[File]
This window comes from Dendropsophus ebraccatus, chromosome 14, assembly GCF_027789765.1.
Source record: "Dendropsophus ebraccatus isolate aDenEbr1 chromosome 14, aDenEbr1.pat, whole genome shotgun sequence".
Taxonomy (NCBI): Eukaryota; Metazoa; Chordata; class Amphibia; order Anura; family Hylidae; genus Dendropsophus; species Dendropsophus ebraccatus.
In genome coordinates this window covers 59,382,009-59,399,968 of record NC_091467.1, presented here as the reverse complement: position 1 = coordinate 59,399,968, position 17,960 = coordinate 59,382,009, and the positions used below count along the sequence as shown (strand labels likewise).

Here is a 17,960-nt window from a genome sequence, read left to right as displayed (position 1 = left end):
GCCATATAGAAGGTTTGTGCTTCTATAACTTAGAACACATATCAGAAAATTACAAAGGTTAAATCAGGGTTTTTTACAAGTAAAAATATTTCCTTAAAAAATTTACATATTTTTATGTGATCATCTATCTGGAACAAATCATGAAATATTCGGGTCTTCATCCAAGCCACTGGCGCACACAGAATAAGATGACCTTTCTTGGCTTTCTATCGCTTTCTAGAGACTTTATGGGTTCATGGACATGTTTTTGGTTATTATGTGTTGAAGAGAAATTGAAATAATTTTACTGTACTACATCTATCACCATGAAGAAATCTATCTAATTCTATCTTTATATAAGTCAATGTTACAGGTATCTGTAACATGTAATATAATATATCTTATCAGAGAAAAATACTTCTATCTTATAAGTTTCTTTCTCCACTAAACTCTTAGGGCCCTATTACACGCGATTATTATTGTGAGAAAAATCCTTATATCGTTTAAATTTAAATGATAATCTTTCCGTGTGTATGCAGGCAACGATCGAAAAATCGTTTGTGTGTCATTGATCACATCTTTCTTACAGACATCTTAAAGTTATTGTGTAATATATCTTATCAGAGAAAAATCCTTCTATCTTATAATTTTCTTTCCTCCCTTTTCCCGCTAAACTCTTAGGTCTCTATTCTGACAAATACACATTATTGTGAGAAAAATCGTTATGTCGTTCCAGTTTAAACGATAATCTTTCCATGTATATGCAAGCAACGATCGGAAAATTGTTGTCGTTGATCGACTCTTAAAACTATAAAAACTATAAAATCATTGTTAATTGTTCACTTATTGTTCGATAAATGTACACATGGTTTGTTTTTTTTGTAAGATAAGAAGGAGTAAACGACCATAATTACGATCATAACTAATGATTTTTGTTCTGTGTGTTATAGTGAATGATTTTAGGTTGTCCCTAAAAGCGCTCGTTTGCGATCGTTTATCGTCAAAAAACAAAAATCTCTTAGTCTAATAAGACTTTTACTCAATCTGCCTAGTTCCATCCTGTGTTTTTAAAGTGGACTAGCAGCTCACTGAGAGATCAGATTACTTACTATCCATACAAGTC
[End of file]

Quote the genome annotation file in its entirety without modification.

This window comes from Dendropsophus ebraccatus, chromosome 14, assembly GCF_027789765.1.
Source record: "Dendropsophus ebraccatus isolate aDenEbr1 chromosome 14, aDenEbr1.pat, whole genome shotgun sequence".
Taxonomy (NCBI): Eukaryota; Metazoa; Chordata; class Amphibia; order Anura; family Hylidae; genus Dendropsophus; species Dendropsophus ebraccatus.
In genome coordinates this window covers 59,382,009-59,399,968 of record NC_091467.1, presented here as the reverse complement: position 1 = coordinate 59,399,968, position 17,960 = coordinate 59,382,009, and the positions used below count along the sequence as shown (strand labels likewise).

Here is a 17,960-nt window from a genome sequence, read left to right as displayed (position 1 = left end):
GCCATATAGAAGGTTTGTGCTTCTATAACTTAGAACACATATCAGAAAATTACAAAGGTTAAATCAGGGTTTTTTACAAGTAAAAATATTTCCTTAAAAAATTTACATATTTTTATGTGATCATCTATCTGGAACAAATCATGAAATATTCGGGTCTTCATCCAAGCCACTGGCGCACACAGAATAAGATGACCTTTCTTGGCTTTCTATCGCTTTCTAGAGACTTTATGGGTTCATGGACATGTTTTTGGTTATTATGTGTTGAAGAGAAATTGAAATAATTTTACTGTACTACATCTATCACCATGAAGAAATCTATCTAATTCTATCTTTATATAAGTCAATGTTACAGGTATCTGTAACATGTAATATAATATATCTTATCAGAGAAAAATACTTCTATCTTATAAGTTTCTTTCTCCACTAAACTCTTAGGGCCCTATTACACGCGATTATTATTGTGAGAAAAATCCTTATATCGTTTAAATTTAAATGATAATCTTTCCGTGTGTATGCAGGCAACGATCGAAAAATCGTTTGTGTGTCATTGATCACATCTTTCTTACAGACATCTTAAAGTTATTGTGTAATATATCTTATCAGAGAAAAATCCTTCTATCTTATAATTTTCTTTCCTCCCTTTTCCCGCTAAACTCTTAGGTCTCTATTCTGACAAATACACATTATTGTGAGAAAAATCGTTATGTCGTTCCAGTTTAAACGATAATCTTTCCATGTATATGCAAGCAACGATCGGAAAATTGTTGTCGTTGATCGACTCTTAAAACTATAAAAACTATAAAATCATTGTTAATTGTTCACTTATTGTTCGATAAATGTACACATGGTTTGTTTTTTTTGTAAGATAAGAAGGAGTAAACGACCATAATTACGATCATAACTAATGATTTTTGTTCTGTGTGTTATAGTGAATGATTTTAGGTTGTCCCTAAAAGCGCTCGTTTGCGATCGTTTATCGTCAAAAAACAAAAATCTCTTAGTCTAATAAGACTTTTACTCAATCTGCCTAGTTCCATCCTGTGTTTTTAAAGTGGACTAGCAGCTCACTGAGAGATCAGATTACTTACTATCCATACAAGTC